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Inside A Small Brick House At The Heart Of Indiana's Opioid Crisis

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"Everyone that's in there right now has probably done it," Clyde Polly says about Opana injections at his home.

This story is part of NPR's podcast Embedded, which digs deep into the stories behind the news.

In the spring of 2015, something was unfolding in Austin, Ind.

The town of about 5,000 people became home to one of the biggest HIV outbreaks in decades, with more than 140 diagnosed cases. At the root of the outbreak was a powerful prescription painkiller called Opana.

People figured out how to get around a coating on the pills intended to deter abuse, prepared them for injection and then shared needles to do so.

When news of the HIV infections broke, Kevin Polly was one of the few people in Austin willing to go on the record and say he was using Opana. Polly had contracted HIV, and at the time told a CBS reporter he had no plans to quit injecting the drug.

Clyde Polly, Kevin's 73-year-old father, says his son went to a rehab facility and isn't living in Clyde's one-story brick house anymore. Even though Kevin is gone, Clyde says some of his son's friends who do drugs are still there. Not all of them are HIV positive, and not everyone is from Austin — but most of them are using Opana.

"Everyone that's in there right now has probably done it," he says. "There's about a half-dozen in there. Some of them give me a little money for staying here, help me get by."

NPR's Kelly McEvers went inside the house and spoke to some of those people.

Episode highlights

How a nurse became addicted to Opana

A few years ago, Joy was working as a nurse at a hospital. She had been through back surgery, but she recovered and returned to work. One day at the hospital, somebody called a code, indicating one of the patients was having an emergency.

"I ran from one end of the building to the other, thinking I was going to have to try to save someone's life," she says. "And I get back there and the old geezer had just slid off the bed."

Joy picked the man up, but once the adrenaline rush dissipated, she realized she'd injured her back again. She was prescribed painkillers and says she got hooked.

At first she took the pills by mouth, thinking she would never inject. But she broke that promise to herself.

"I pack so much shame from it," she says.

Still, Joy doesn't share needles. She's a nurse and knows better, she says — and she's going to get help for her addiction. In her appointment book, there's an appointment with a doctor she says can prescribe outpatient treatment.

"This is not for me," Joy says. "I don't want to hurt, but I don't want to be dependent. I don't want something like that to have control of my life, my body. I don't want something to have control over me."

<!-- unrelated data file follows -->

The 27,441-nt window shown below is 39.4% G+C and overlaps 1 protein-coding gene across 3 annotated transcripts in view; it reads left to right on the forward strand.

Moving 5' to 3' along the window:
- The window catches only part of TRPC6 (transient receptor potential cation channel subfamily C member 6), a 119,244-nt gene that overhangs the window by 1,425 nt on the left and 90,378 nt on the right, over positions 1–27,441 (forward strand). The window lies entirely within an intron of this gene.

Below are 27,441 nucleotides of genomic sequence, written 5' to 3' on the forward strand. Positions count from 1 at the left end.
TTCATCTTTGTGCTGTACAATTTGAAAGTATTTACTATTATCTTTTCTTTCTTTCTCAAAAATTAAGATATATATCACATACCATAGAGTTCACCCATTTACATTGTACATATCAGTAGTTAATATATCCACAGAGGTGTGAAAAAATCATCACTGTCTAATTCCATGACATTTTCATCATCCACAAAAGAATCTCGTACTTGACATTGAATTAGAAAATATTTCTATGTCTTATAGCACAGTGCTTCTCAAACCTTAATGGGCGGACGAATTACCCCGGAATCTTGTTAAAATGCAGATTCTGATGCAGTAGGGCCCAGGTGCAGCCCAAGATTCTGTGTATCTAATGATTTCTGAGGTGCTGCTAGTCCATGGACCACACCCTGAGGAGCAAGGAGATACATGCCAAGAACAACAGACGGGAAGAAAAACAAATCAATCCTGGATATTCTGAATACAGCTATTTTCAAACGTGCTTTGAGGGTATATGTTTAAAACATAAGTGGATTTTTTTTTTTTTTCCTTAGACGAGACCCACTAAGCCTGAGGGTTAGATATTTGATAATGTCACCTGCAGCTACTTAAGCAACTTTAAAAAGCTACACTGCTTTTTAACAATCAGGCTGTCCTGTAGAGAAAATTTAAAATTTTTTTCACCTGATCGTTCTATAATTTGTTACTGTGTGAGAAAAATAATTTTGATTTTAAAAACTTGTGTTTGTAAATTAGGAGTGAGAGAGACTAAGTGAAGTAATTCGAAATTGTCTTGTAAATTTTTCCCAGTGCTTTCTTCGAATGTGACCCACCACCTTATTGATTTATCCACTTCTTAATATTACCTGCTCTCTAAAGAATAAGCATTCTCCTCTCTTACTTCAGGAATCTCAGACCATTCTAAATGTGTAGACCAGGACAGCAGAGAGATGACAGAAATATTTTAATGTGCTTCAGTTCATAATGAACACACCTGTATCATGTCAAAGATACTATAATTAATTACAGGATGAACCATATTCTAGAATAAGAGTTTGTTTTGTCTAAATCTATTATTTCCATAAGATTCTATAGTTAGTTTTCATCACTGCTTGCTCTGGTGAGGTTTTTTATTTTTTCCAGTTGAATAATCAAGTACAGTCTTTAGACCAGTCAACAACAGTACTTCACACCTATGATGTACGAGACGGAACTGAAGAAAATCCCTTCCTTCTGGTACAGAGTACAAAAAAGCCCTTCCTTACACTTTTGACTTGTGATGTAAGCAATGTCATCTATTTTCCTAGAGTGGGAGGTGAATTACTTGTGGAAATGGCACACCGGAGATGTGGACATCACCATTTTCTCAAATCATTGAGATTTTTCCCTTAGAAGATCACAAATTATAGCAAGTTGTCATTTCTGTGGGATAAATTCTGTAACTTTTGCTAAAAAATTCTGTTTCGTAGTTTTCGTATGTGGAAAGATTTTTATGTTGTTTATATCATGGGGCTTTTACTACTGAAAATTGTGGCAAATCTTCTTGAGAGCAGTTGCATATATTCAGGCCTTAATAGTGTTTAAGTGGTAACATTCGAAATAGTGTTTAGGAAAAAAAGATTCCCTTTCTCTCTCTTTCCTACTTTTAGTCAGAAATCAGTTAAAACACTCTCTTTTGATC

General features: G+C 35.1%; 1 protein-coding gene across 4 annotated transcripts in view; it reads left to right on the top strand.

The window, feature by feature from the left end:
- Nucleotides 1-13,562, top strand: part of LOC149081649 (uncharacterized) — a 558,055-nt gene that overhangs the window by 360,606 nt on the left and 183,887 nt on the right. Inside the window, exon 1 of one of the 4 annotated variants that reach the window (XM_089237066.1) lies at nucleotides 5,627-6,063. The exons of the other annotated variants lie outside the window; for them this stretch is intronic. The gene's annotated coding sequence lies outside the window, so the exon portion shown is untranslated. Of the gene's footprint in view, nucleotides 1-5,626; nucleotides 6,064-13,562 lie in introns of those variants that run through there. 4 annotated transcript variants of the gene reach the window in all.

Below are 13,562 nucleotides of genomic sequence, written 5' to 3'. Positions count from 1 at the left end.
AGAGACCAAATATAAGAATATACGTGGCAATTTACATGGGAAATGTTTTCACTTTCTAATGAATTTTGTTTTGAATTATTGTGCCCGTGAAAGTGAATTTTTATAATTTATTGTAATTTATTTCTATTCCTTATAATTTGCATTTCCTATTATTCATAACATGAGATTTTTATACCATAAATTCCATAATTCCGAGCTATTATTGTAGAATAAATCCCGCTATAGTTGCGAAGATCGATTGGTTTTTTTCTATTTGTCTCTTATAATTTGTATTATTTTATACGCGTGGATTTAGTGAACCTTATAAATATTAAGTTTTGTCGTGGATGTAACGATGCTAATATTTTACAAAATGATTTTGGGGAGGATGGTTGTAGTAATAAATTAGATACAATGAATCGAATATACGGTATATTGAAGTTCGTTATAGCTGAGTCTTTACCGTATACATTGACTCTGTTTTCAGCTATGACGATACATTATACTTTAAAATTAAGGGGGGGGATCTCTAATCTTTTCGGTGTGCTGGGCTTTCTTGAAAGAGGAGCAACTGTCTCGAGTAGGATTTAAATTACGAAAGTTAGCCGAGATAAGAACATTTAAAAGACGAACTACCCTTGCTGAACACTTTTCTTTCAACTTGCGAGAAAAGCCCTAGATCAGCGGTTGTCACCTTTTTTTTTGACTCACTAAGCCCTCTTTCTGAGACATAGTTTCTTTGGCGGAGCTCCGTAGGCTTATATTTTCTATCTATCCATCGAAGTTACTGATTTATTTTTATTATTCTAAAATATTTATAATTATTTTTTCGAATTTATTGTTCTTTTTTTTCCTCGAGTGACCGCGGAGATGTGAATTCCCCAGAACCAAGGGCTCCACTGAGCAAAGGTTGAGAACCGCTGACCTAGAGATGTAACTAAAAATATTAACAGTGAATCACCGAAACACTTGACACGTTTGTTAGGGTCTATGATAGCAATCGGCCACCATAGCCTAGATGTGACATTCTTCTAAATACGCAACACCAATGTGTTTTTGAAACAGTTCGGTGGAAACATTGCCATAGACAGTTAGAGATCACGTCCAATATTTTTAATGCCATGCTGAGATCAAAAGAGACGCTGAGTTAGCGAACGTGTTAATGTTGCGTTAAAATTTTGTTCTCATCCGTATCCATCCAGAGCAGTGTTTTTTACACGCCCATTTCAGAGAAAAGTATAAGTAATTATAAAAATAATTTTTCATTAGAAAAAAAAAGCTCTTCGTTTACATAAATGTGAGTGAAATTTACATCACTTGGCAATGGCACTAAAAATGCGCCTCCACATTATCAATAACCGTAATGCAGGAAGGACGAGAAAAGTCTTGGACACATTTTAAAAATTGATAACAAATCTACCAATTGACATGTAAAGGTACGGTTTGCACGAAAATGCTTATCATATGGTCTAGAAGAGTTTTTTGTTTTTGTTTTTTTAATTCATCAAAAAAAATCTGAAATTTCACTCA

Why users are injecting the drug

It used to be that people using Opana could crush a pill and snort it, says Jeff, one of the people in the house. Jeff served in Iraq with the Army National Guard before a Humvee accident injured his back. He says he became addicted to painkillers after his injury.

Snorting the drug instead of taking it by mouth meant avoiding the pill's time release, giving a user all the effects of the drug at once. In 2012, the company that makes Opana changed the formula of the drug to prevent people from snorting it. The company made the pills hard to crush, but at this point, many people were already addicted.

"The only way you could really do them is inject them, because if you actually swallow them, it really don't do nothing," he says.

Jeff says they've figured out how to cook the reformulated version of Opana so it can be injected.

How Opana is injected

"Here's our infamous can, which has been used to death," Joy says.

A round, jagged piece of aluminum — the bottom of a Coke can — sits on the dresser in the back bedroom of the house.

She puts a tiny white triangle on the can. It's an eighth of a pill of Opana that's been cut with scissors.

"That's just a little piece of nothing," she says.

Joy takes a pair of fingernail clippers and clamps them onto the aluminum before flicking a lighter to heat the pill from below. The pill's hard white coating, which the manufacturer put there to prevent people from snorting the drug, begins to separate. Then, Joy says, it's time to toast it, cooking the pill until it turns about the color of whiskey.

She puts water into a syringe and squirts it into the cooker, forming a gel. The coating once covering the drug floats away.

One by one, Joy, Jeff and the other person in the room take turns with their own needles, sticking them into a piece of a cigarette filter used to keep the white coating out of the needle, and pulling the liquid up into the syringe.

As they each take their hits, the room falls quiet.

To hear more of this story, listen to Embedded. Keep up with podcast host Kelly McEvers on Twitter at @kellymcevers, and join the conversation using the hashtag #NPREmbedded. Want to dive deeper? Listen to Kelly's conversation with WBUR's On Point.

Copyright 2016 NPR. To see more, visit

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